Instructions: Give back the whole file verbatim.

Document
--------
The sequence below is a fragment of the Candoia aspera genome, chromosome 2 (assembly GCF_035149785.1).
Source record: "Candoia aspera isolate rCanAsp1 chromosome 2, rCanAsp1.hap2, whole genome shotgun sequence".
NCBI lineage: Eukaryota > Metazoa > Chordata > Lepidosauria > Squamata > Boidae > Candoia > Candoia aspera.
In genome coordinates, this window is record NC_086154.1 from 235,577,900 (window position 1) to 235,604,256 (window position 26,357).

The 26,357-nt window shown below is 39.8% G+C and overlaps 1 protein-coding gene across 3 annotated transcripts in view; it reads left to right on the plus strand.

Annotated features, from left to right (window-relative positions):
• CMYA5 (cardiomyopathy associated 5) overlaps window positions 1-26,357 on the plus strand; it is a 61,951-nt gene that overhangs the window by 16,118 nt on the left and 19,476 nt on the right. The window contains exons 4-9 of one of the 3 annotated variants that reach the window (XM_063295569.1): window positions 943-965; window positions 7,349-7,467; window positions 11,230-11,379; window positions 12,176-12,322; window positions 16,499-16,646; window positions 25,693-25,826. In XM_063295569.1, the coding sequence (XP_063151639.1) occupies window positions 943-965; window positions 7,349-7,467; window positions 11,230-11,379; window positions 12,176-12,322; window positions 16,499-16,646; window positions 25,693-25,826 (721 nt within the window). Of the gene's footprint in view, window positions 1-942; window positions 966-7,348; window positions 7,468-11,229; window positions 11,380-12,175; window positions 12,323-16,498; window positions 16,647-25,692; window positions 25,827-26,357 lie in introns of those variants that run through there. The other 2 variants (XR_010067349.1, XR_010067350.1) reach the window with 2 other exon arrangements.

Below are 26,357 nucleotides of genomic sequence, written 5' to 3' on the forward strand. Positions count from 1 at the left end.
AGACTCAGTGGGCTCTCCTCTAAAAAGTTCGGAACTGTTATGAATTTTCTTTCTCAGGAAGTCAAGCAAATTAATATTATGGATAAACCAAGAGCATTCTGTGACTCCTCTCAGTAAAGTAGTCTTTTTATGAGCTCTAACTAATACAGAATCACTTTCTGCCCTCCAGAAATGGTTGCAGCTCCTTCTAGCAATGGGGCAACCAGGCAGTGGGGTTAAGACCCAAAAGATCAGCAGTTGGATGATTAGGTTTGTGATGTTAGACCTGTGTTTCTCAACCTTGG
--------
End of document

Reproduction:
The sequence below is a fragment of the Candoia aspera genome, chromosome 2 (assembly GCF_035149785.1).
Source record: "Candoia aspera isolate rCanAsp1 chromosome 2, rCanAsp1.hap2, whole genome shotgun sequence".
NCBI lineage: Eukaryota > Metazoa > Chordata > Lepidosauria > Squamata > Boidae > Candoia > Candoia aspera.
In genome coordinates, this window is record NC_086154.1 from 235,577,900 (window position 1) to 235,604,256 (window position 26,357).

The 26,357-nt window shown below is 39.8% G+C and overlaps 1 protein-coding gene across 3 annotated transcripts in view; it reads left to right on the plus strand.

Annotated features, from left to right (window-relative positions):
• CMYA5 (cardiomyopathy associated 5) overlaps window positions 1-26,357 on the plus strand; it is a 61,951-nt gene that overhangs the window by 16,118 nt on the left and 19,476 nt on the right. The window contains exons 4-9 of one of the 3 annotated variants that reach the window (XM_063295569.1): window positions 943-965; window positions 7,349-7,467; window positions 11,230-11,379; window positions 12,176-12,322; window positions 16,499-16,646; window positions 25,693-25,826. In XM_063295569.1, the coding sequence (XP_063151639.1) occupies window positions 943-965; window positions 7,349-7,467; window positions 11,230-11,379; window positions 12,176-12,322; window positions 16,499-16,646; window positions 25,693-25,826 (721 nt within the window). Of the gene's footprint in view, window positions 1-942; window positions 966-7,348; window positions 7,468-11,229; window positions 11,380-12,175; window positions 12,323-16,498; window positions 16,647-25,692; window positions 25,827-26,357 lie in introns of those variants that run through there. The other 2 variants (XR_010067349.1, XR_010067350.1) reach the window with 2 other exon arrangements.

Below are 26,357 nucleotides of genomic sequence, written 5' to 3' on the forward strand. Positions count from 1 at the left end.
AGACTCAGTGGGCTCTCCTCTAAAAAGTTCGGAACTGTTATGAATTTTCTTTCTCAGGAAGTCAAGCAAATTAATATTATGGATAAACCAAGAGCATTCTGTGACTCCTCTCAGTAAAGTAGTCTTTTTATGAGCTCTAACTAATACAGAATCACTTTCTGCCCTCCAGAAATGGTTGCAGCTCCTTCTAGCAATGGGGCAACCAGGCAGTGGGGTTAAGACCCAAAAGATCAGCAGTTGGATGATTAGGTTTGTGATGTTAGACCTGTGTTTCTCAACCTTGG